Cropping up across the country are stores that turn away customers because the locations aren’t meant for shoppers in the conventional sense.
Macy’s, Nordstrom, and Walmart are leading retailers that have converted stores around the country into “dark stores,” meaning the locations exclusively cater to fulfilling online orders, curbside pickup, returns, and bill pay, and not traditional shoppers.
The observed shift isn’t endemic to retail; grocery heavy-hitters like Kroger, H-E-B, Stop & Shop, and Giant Eagle, to name a few, have all converted store locations into dark stores in recent years. Most notably, Amazon opened a brand-new dark store facility — rather than retrofitting an existing Whole Foods store—in Brooklyn, N.Y. last year to support growing demand for online delivery during the pandemic.
Online shopping proved its ease and convenience at the onset of COVID-19 when shoppers felt like visiting a crowded store was tantamount to tempting fate. Industry experts say the shift isn’t surprising and there’s more to come particularly as online grocery shopping has found its footing in the pandemic-era.
Todd Hassenfelt, senior director of e-commerce at Simple Mills, estimated that this growth has accelerated by about five years.
“Think about all the bells and whistles you don't need to have in a dark store, things like a food buffet or maybe the customer service center, you don't have to have all the checkouts,” Hassenfelt said. “Now all of that space that may have been allocated for traditional customers can be more optimized to make it more like a fulfillment center and more like a warehouse so it's quicker picking.”
Deborah Weinswig, CEO and founder of Coresight Research, has a similar outlook. “The intersection of e-commerce and grocery is thriving — this continued growth in e-commerce could fuel growth in grocery,” she said.
A Coresight survey found that 31% of respondents bought online groceries in the past two weeks, roughly in line with the 29% who reported doing so in mid-June, indicating that shoppers who made the switch to online grocery haven’t reverted to their old habits.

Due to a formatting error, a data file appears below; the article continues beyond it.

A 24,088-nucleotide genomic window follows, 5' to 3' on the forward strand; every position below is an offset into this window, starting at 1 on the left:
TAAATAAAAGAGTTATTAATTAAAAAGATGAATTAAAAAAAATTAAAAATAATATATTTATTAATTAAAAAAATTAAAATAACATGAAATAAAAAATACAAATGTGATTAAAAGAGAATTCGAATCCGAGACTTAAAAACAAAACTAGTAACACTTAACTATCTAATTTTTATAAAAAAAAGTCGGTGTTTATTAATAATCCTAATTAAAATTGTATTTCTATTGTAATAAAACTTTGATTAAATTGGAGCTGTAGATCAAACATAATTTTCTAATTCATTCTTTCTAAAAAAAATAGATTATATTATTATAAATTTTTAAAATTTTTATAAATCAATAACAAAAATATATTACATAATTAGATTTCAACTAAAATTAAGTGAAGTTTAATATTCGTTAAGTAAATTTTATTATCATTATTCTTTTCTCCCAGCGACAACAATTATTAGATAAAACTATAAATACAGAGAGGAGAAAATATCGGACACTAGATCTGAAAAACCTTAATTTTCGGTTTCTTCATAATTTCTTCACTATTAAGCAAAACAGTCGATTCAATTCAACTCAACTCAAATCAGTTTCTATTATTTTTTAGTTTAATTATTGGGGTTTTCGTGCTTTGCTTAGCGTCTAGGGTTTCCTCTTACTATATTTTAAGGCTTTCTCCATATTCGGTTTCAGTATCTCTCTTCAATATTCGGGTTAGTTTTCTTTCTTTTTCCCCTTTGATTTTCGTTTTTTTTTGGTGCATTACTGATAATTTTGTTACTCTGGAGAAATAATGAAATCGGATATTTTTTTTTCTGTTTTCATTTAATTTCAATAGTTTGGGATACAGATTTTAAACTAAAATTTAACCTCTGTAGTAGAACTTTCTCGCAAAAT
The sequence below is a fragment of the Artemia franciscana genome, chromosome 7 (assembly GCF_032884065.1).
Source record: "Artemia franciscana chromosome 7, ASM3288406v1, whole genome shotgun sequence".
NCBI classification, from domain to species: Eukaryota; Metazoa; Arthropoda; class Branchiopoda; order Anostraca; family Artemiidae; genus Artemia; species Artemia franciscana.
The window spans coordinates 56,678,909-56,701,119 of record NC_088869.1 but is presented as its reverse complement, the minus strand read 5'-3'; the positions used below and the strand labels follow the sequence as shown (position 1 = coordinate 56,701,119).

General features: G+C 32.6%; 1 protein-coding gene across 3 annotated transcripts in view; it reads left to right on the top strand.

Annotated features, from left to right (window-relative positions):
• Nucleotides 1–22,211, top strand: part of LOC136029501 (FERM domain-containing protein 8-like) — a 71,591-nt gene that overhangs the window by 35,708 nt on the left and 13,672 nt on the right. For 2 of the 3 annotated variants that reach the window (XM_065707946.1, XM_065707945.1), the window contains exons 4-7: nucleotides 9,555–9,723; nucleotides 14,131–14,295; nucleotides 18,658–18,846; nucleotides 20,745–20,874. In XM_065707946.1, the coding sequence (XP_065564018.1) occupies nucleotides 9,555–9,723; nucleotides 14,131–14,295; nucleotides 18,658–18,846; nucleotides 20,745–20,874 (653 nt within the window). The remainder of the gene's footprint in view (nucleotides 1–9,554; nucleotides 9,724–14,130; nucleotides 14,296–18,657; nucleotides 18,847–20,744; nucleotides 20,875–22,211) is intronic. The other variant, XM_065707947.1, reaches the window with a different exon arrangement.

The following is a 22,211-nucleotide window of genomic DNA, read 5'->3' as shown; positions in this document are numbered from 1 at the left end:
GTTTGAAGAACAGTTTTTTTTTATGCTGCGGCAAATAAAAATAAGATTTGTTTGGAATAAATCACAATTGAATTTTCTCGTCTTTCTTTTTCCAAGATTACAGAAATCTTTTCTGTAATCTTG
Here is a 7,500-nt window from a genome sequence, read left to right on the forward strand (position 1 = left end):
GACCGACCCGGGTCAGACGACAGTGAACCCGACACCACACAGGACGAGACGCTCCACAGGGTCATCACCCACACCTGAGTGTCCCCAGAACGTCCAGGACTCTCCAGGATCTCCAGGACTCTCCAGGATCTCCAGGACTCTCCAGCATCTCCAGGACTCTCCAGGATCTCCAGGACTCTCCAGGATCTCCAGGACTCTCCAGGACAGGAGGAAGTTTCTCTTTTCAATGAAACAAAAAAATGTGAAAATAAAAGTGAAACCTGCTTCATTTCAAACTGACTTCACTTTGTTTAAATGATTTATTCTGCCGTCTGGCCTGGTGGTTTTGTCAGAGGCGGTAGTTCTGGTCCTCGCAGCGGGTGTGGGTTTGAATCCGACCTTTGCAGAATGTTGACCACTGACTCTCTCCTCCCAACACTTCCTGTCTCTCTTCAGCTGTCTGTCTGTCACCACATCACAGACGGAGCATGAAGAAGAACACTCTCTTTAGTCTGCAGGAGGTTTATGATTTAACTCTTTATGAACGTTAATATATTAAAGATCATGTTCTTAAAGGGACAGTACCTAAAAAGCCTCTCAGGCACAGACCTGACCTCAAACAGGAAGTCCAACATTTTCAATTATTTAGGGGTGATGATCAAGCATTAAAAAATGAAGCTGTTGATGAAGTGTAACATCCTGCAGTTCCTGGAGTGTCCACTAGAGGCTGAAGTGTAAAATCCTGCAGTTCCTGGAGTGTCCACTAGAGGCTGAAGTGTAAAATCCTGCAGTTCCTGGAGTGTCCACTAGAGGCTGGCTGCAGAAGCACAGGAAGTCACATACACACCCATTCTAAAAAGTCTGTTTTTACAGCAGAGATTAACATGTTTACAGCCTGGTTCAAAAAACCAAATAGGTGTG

Today’s retailers and grocers are bending to the customers’ needs of facile shopping experiences with a de-emphasis on in-person browsing as the trend is taking off.
‘Macy's just isn’t giving the customer a great reason to go into their stores’
MJ Munsell, chief creative officer at architecture design, strategy & branding firm MG2, calls buy online pick-up in-store a “huge driver” contributing to the growing popularity of dark stores. The option is a happy medium for customers who want to shop online, but still want the immediacy that comes with the in-store experience and the ability to take home a purchase the same day.
As with Macy’s and many department stores, in-store environments and eye-catching displays are lost on people and the interest has faded.
“Unless it's a very enticing environment where there's a great reason to go, either it's a great visual, entertainment, or there's great customer service, or hopefully combination of both,” she said, “but Macy's just isn’t giving the customer a great reason to go into their stores, even though they tried really hard to Band-Aid it with some of their investments.”
“It's a natural balancing act that Macy's was intending to do anyway — to close some of those stores because of their shift to digital and also declining interest in going into a large-scale department store environment,” she said. “Stores are becoming delivery centers.”
Dark stores are faster for order fulfillment
Instead of brick-and-mortar stores trying to appeal to stakeholders with conflicting needs, a dark store is one way to separate the two to give traditional shoppers the space to leisurely browse, while providing personal shoppers an unrestricted environment for speed and efficiency.
“I'd rather go into Whole Foods and experience it as a complete experience, versus this half-distribution center half-environment for me,” Munsell said. “If anyone's gone into a grocery store recently and had to interface with many Instacart shoppers at the same time, you really just want to run out and go the other direction.”
The division also creates optimization for personal shoppers.
Fulfilling an average 50-item personal order in a traditional store setting can take about 50 minutes. But when accomplished in a dark store, that time is trimmed down to six minutes, Hassenfelt explained.
The future of dark stores
Dark stores are predominately staffed by human pickers, but Hassenfelt said the scales of human to robot are bound to shift in the near term.
A small, but growing crop of micro fulfillment centers are being staffed by robot technology and Hassenfelt said there’s “a lot of efficiencies to gain” compared with automated robots to human staffers.
Kroger and Britain-based online grocer Ocado continue to build large automated centers dedicated to fulfilling mass quantities of orders.
“It doesn't mean that people won't want to go to a grocery store ever and this isn't an either-or situation,” Hassenfelt said. “But people gravitate towards saving time and convenience and this just screams that. There will be more online grocery and more dark stores and micro fulfillment centers because it hits all those checkmarks.”
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